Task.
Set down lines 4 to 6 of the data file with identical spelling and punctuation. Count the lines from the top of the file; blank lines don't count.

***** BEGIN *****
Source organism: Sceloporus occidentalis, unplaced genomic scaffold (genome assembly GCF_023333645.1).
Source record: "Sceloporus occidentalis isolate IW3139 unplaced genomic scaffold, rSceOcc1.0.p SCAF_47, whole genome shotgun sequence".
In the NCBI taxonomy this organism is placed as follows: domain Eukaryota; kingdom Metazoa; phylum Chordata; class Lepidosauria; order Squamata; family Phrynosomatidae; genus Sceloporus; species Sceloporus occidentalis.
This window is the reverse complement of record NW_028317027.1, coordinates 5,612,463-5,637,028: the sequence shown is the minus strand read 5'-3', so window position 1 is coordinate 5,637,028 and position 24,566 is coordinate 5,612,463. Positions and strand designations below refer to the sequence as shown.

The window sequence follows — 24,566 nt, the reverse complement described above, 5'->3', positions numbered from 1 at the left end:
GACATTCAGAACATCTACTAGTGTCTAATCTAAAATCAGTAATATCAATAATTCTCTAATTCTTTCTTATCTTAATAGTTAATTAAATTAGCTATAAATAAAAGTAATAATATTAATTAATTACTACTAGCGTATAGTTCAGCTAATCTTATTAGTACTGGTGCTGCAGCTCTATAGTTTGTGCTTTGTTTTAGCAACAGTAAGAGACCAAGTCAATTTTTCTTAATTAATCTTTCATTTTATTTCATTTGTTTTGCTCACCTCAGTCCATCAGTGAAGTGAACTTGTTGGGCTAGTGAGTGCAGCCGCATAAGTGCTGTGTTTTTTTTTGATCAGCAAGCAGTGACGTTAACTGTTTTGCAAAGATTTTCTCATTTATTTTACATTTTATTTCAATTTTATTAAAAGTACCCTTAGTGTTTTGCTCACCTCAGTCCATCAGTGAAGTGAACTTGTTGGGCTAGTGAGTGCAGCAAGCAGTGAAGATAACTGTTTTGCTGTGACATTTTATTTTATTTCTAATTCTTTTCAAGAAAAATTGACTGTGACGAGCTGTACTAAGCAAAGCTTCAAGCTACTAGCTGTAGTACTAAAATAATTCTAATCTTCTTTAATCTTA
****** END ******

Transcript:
This window is the reverse complement of record NW_028317027.1, coordinates 5,612,463-5,637,028: the sequence shown is the minus strand read 5'-3', so window position 1 is coordinate 5,637,028 and position 24,566 is coordinate 5,612,463. Positions and strand designations below refer to the sequence as shown.

The window sequence follows — 24,566 nt, the reverse complement described above, 5'->3', positions numbered from 1 at the left end:
GACATTCAGAACATCTACTAGTGTCTAATCTAAAATCAGTAATATCAATAATTCTCTAATTCTTTCTTATCTTAATAGTTAATTAAATTAGCTATAAATAAAAGTAATAATATTAATTAATTACTACTAGCGTATAGTTCAGCTAATCTTATTAGTACTGGTGCTGCAGCTCTATAGTTTGTGCTTTGTTTTAGCAACAGTAAGAGACCAAGTCAATTTTTCTTAATTAATCTTTCATTTTATTTCATTTGTTTTGCTCACCTCAGTCCATCAGTGAAGTGAACTTGTTGGGCTAGTGAGTGCAGCCGCATAAGTGCTGTGTTTTTTTTTGATCAGCAAGCAGTGACGTTAACTGTTTTGCAAAGATTTTCTCATTTATTTTACATTTTATTTCAATTTTATTAAAAGTACCCTTAGTGTTTTGCTCACCTCAGTCCATCAGTGAAGTGAACTTGTTGGGCTAGTGAGTGCAGCAAGCAGTGAAGATAACTGTTTTGCTGTGACATTTTATTTTATTTCTAATTCTTTTCAAGAAAAATTGACTGTGACGAGCTGTACTAAGCAAAGCTTCAAGCTACTAGCTGTAGTACTAAAATAATTCTAATCTTCTTTAATCTTA